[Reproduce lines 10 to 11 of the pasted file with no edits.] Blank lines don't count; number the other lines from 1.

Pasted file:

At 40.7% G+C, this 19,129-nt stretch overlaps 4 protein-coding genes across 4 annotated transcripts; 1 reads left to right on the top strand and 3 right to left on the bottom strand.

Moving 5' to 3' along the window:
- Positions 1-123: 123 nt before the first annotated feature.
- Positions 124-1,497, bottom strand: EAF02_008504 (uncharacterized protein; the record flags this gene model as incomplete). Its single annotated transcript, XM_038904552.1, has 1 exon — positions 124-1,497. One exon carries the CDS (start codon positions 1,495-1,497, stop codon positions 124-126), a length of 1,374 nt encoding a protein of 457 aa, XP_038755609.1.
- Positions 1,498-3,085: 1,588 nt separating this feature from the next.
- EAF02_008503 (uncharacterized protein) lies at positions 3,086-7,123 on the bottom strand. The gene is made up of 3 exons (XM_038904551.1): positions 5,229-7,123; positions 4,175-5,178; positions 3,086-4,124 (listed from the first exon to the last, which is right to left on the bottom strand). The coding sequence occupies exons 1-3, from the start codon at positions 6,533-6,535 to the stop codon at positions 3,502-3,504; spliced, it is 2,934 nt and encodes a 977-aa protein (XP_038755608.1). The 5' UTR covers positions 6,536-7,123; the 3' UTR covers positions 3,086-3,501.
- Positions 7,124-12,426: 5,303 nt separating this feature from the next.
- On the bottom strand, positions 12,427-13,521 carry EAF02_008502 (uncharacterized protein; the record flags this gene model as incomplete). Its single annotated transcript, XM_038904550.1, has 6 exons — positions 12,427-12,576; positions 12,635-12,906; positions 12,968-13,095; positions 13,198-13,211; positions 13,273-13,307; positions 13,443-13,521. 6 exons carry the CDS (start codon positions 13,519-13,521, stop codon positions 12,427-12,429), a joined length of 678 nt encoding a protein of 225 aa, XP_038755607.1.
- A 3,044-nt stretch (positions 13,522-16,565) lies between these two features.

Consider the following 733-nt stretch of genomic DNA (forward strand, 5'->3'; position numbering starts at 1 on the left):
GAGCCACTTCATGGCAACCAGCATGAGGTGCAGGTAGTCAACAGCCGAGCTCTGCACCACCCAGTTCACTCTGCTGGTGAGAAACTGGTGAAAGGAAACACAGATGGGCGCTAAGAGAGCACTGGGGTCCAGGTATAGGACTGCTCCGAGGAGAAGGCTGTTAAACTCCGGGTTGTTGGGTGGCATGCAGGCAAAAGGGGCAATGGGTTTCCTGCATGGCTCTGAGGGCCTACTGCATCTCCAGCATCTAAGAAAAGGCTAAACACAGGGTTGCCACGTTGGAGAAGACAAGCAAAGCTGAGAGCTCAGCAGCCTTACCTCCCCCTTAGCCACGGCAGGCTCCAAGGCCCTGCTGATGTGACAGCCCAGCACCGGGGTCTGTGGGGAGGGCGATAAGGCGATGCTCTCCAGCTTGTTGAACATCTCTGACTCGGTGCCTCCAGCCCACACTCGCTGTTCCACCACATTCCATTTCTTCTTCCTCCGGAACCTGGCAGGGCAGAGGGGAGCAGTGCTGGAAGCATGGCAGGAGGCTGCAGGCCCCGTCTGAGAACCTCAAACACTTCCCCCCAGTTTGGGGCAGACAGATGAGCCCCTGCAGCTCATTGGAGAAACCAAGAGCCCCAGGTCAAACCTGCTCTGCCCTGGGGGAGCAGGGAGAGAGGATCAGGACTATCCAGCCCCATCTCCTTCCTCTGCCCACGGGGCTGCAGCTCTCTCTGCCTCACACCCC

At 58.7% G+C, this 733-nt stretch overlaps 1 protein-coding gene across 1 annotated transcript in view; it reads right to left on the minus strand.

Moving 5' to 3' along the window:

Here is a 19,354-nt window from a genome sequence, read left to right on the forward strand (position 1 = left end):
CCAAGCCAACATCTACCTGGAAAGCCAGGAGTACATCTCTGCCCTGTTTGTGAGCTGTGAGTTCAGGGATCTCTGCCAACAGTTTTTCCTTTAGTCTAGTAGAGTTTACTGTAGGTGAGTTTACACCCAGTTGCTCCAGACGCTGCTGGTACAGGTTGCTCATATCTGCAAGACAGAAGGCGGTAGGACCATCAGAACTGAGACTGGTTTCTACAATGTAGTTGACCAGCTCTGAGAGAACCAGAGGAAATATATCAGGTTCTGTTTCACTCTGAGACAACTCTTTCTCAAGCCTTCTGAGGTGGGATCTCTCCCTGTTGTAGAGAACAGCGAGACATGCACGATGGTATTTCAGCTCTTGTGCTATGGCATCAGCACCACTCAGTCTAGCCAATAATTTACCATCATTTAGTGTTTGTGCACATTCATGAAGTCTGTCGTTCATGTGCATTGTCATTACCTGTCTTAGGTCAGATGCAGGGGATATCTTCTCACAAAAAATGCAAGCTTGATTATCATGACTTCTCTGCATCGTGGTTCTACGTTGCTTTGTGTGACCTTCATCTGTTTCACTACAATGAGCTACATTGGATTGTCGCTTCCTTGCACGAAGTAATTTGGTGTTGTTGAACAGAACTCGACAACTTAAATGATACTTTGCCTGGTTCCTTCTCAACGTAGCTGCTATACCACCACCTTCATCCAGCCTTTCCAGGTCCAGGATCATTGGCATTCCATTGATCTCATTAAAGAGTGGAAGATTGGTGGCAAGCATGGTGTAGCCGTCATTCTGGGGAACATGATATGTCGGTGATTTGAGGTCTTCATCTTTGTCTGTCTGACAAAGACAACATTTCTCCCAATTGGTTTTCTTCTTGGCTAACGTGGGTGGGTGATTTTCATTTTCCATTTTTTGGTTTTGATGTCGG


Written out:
Consider the following 733-nt stretch of genomic DNA (forward strand, 5'->3'; position numbering starts at 1 on the left):
GAGCCACTTCATGGCAACCAGCATGAGGTGCAGGTAGTCAACAGCCGAGCTCTGCACCACCCAGTTCACTCTGCTGGTGAGAAACTGGTGAAAGGAAACACAGATGGGCGCTAAGAGAGCACTGGGGTCCAGGTATAGGACTGCTCCGAGGAGAAGGCTGTTAAACTCCGGGTTGTTGGGTGGCATGCAGGCAAAAGGGGCAATGGGTTTCCTGCATGGCTCTGAGGGCCTACTGCATCTCCAGCATCTAAGAAAAGGCTAAACACAGGGTTGCCACGTTGGAGAAGACAAGCAAAGCTGAGAGCTCAGCAGCCTTACCTCCCCCTTAGCCACGGCAGGCTCCAAGGCCCTGCTGATGTGACAGCCCAGCACCGGGGTCTGTGGGGAGGGCGATAAGGCGATGCTCTCCAGCTTGTTGAACATCTCTGACTCGGTGCCTCCAGCCCACACTCGCTGTTCCACCACATTCCATTTCTTCTTCCTCCGGAACCTGGCAGGGCAGAGGGGAGCAGTGCTGGAAGCATGGCAGGAGGCTGCAGGCCCCGTCTGAGAACCTCAAACACTTCCCCCCAGTTTGGGGCAGACAGATGAGCCCCTGCAGCTCATTGGAGAAACCAAGAGCCCCAGGTCAAACCTGCTCTGCCCTGGGGGAGCAGGGAGAGAGGATCAGGACTATCCAGCCCCATCTCCTTCCTCTGCCCACGGGGCTGCAGCTCTCTCTGCCTCACACCCC